We've got some thoughts on Tom Clancy's Rainbow Six: Extraction, the latest title from Ubisoft Montreal, in our review series Taken For A Quickie.
And what do you have to do?
Not entirely dissimilar from the dark zone in Tom Clancy's The Division 2, you're dispatched either alone or in groups of three to clear the alien infection in various ways.
It might be taking out enemies, or triggering some charges, or stopping seismic activity. If one of the team goes down and is absorbed by the infection they are MIA, and have to be retrieved in a future round, and in the meantime you lose access to that character.
Does going into a heavily dangerous area like that alone sound like a sensible idea?
No, not particularly, and in fact – other than the tutorial mission – generally we found the solo missions particularly lethal, since there are some objectives which require you to do multiple actions simultaneously, or in different places in quick succession.
A string of bad luck can quickly leave you with multiple operators injured or MIA.
How interesting are these operators then? Anyone we know?
Actually yes, since the game has DNA, all the way down to its engine, shared with Siege, the likes of Sledge, Doc and up to 16 others are all here to choose from.
Unfortunately, some of Team Rainbow's powers are a little less useful in this context. Sledge for example, still has his trusty hammer to smash through a wall or two, but because the element of surprise is so much more crucial here, being swing happy could cost you the objective.
Other elements like barricading walls and doorways also make an appearance, but the game doesn't seem to know what to do with them, since there seems to be relatively little cause to defend in the same way as you would in Siege against gun-wielding human opposition.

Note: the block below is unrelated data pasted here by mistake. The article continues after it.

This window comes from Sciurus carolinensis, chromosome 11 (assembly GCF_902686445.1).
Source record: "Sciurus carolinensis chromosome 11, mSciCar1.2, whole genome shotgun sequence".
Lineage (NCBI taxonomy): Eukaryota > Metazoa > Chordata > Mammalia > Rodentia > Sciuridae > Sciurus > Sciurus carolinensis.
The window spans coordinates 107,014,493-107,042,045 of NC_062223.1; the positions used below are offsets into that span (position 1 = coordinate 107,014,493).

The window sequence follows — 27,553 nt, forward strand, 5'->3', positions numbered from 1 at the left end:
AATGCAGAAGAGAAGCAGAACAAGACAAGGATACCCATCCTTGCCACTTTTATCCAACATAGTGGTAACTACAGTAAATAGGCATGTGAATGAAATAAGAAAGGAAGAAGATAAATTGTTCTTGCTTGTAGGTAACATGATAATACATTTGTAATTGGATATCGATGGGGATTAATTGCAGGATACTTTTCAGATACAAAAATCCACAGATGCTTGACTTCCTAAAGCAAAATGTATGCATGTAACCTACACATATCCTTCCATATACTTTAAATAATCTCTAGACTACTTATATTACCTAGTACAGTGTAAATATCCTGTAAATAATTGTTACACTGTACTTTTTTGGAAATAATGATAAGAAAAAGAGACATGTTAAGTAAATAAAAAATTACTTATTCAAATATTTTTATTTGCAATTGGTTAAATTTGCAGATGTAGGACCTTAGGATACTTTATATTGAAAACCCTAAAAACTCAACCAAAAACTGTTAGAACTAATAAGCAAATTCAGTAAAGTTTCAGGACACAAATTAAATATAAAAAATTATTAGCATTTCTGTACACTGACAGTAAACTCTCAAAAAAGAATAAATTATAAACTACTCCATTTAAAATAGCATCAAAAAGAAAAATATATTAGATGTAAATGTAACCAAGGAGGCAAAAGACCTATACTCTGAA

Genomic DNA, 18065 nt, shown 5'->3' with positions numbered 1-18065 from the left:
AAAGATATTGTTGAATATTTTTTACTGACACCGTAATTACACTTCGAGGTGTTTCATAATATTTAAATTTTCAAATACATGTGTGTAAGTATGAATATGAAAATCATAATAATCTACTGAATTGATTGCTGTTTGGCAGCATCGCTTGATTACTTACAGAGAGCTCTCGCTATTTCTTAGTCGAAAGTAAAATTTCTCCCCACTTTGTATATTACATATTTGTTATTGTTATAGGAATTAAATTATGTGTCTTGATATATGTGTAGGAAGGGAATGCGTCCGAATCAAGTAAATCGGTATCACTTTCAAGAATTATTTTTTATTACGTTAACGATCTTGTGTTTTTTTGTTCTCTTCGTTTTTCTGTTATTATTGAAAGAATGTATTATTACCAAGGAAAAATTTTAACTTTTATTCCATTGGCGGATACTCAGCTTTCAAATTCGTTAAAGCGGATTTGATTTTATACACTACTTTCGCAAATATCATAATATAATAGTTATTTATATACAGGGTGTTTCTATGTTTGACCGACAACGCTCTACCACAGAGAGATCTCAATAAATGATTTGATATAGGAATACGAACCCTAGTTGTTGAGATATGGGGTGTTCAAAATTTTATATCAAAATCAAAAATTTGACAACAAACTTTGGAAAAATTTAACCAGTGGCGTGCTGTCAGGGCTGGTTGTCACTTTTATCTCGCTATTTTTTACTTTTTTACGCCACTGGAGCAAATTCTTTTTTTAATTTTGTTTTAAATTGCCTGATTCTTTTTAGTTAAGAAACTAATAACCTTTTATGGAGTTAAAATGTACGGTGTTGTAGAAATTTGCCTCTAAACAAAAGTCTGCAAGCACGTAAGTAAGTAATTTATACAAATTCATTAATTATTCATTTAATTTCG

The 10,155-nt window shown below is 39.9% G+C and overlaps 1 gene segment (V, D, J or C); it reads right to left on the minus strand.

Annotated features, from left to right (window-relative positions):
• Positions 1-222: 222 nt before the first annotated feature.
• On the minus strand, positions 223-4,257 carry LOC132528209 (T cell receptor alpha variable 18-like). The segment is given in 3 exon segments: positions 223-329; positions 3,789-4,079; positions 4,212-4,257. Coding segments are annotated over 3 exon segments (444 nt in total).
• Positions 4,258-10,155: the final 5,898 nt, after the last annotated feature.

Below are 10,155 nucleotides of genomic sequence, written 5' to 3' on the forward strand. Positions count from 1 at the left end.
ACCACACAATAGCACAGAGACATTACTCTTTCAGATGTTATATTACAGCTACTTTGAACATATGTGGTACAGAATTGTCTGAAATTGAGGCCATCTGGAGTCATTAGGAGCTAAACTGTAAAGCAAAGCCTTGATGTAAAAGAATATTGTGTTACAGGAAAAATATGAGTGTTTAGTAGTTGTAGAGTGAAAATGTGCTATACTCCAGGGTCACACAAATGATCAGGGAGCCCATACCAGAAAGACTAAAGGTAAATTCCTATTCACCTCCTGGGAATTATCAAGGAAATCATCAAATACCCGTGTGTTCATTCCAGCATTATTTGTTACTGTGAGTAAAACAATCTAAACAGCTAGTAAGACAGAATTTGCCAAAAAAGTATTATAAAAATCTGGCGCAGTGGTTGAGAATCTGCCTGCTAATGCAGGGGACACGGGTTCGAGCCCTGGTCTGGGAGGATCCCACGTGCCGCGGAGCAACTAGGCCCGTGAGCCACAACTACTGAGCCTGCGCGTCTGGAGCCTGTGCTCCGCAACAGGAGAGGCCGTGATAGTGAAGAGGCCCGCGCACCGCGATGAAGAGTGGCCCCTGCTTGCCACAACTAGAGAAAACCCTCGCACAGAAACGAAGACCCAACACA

Not a huge recommendation then?
The concept is certainly interesting, and there's been a fair amount of effort put into the staging of the missions, with full cutscenes and characters debating the approach the team should take, but these moments are few and far between, and aren't enough to sustain a cohesive narrative.
A team of only three leaves you quickly short-handed too, with some objectives having three parts in themselves, without enemies to worry about, and a quick bout of poison gas is enough to quickly take a teammate down to critical health.
There's little chance to revive or save allies either, meaning leaving without a full team is fairly common. At least the titular extraction areas are in each of the three sub-zones per level, so you can bail out with only a third of the stage completed if you need to.
Does it at least feel as good as Siege to play?
Everything behaves in the same way as Siege, and you can steadily unlock new tech items and guns to play with, but really this experience might have gone down better as an add-on to that game rather than trying to be a game in its own right.
If you're a serious fan, and particularly if you've got a good team at your side, then it's worth a try – especially if you have Game Pass – but we wouldn't recommend going in alone.